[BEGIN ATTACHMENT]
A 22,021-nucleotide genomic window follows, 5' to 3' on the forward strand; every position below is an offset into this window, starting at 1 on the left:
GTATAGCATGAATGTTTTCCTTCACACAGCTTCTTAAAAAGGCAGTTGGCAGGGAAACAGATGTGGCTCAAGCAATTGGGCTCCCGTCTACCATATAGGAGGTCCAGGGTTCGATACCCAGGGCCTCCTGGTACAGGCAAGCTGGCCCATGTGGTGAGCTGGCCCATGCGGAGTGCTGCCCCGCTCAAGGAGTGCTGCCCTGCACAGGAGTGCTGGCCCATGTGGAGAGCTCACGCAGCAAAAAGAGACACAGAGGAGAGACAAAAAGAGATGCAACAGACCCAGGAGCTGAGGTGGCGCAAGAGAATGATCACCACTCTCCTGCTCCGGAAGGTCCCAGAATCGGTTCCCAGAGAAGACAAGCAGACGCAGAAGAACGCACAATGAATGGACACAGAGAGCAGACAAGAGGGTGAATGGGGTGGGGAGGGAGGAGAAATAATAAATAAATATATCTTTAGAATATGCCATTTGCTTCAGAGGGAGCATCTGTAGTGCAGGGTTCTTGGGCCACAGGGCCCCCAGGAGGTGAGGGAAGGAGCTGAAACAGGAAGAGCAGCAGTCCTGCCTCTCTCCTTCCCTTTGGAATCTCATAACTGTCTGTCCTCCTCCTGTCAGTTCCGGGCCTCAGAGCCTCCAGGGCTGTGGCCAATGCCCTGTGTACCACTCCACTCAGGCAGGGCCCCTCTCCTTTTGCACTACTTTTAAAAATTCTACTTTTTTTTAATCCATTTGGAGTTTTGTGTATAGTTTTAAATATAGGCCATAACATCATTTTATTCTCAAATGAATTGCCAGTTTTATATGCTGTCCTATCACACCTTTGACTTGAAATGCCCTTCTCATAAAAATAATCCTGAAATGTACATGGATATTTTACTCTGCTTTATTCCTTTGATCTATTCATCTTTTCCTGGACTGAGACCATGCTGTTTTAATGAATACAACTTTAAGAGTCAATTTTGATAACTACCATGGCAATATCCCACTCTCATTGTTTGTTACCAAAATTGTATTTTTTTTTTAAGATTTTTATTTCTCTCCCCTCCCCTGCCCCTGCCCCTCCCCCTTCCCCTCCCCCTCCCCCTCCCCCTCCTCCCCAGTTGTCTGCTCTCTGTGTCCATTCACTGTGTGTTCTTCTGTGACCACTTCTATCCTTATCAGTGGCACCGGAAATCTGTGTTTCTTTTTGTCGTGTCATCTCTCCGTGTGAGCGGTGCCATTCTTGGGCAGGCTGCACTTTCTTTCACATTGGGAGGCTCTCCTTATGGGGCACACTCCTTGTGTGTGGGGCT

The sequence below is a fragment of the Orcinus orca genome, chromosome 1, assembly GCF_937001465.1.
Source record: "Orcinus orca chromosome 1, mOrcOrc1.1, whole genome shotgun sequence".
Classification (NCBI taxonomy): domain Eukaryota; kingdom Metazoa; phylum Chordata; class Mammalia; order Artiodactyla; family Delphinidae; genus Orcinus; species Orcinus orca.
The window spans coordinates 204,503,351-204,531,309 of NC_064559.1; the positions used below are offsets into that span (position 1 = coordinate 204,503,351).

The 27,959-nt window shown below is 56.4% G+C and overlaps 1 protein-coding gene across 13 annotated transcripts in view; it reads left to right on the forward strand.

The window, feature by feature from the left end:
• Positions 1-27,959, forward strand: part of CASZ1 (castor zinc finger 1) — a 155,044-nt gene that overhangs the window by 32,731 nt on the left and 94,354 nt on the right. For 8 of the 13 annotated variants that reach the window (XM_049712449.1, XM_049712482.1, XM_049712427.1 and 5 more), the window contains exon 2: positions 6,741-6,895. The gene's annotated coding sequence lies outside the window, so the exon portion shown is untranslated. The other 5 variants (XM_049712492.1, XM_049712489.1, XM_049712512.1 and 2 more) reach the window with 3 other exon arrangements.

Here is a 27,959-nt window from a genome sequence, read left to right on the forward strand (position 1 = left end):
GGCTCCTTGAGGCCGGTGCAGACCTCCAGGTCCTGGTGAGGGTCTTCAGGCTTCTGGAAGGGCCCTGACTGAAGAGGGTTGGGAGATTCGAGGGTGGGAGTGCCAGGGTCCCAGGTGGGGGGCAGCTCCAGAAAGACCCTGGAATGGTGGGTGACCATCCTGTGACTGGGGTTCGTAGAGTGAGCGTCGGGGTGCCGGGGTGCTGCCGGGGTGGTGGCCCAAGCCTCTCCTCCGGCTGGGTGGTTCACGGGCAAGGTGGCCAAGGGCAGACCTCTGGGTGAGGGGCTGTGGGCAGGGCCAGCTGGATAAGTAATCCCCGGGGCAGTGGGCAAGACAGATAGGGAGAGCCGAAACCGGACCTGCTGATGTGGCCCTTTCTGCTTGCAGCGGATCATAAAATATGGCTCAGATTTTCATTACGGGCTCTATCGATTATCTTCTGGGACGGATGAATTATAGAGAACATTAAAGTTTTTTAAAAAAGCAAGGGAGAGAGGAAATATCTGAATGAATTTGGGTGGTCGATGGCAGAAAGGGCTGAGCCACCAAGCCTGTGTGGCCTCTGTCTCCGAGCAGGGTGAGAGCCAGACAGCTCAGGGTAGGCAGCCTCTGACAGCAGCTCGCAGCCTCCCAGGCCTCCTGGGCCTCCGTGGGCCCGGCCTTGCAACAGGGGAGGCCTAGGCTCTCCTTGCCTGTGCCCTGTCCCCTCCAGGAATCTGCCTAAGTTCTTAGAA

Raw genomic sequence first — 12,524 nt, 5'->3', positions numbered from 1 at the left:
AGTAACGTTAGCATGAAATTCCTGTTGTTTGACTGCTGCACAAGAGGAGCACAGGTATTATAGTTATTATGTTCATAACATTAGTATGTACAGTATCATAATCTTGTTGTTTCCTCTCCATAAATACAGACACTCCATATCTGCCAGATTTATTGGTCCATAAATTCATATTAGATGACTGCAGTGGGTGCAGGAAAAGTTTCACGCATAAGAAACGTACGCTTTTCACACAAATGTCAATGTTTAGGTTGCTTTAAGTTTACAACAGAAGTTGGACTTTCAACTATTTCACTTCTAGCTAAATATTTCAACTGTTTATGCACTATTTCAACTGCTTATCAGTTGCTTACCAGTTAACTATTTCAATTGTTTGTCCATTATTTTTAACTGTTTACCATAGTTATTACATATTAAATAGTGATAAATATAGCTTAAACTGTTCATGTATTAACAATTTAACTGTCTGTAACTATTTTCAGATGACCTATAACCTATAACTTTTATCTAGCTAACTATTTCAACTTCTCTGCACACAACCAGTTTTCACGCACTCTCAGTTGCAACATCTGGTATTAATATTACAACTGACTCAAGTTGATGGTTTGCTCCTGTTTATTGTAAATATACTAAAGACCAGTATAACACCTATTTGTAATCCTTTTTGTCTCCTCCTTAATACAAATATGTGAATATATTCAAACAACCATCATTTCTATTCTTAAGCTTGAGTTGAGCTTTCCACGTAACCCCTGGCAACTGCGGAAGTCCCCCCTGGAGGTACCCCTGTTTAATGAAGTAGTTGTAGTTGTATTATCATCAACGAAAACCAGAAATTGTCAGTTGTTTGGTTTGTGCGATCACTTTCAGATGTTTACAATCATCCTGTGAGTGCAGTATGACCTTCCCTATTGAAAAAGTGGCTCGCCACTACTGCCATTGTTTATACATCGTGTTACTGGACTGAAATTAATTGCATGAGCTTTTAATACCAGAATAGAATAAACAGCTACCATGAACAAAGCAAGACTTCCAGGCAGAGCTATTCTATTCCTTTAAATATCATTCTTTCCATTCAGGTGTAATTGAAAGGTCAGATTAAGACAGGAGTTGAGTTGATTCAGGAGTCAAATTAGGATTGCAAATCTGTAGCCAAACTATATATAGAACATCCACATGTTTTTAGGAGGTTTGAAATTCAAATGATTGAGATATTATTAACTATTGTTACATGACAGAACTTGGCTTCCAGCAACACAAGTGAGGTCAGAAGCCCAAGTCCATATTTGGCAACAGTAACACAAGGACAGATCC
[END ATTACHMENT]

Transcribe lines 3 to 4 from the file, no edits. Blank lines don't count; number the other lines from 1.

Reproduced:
The sequence below is a fragment of the Orcinus orca genome, chromosome 1, assembly GCF_937001465.1.
Source record: "Orcinus orca chromosome 1, mOrcOrc1.1, whole genome shotgun sequence".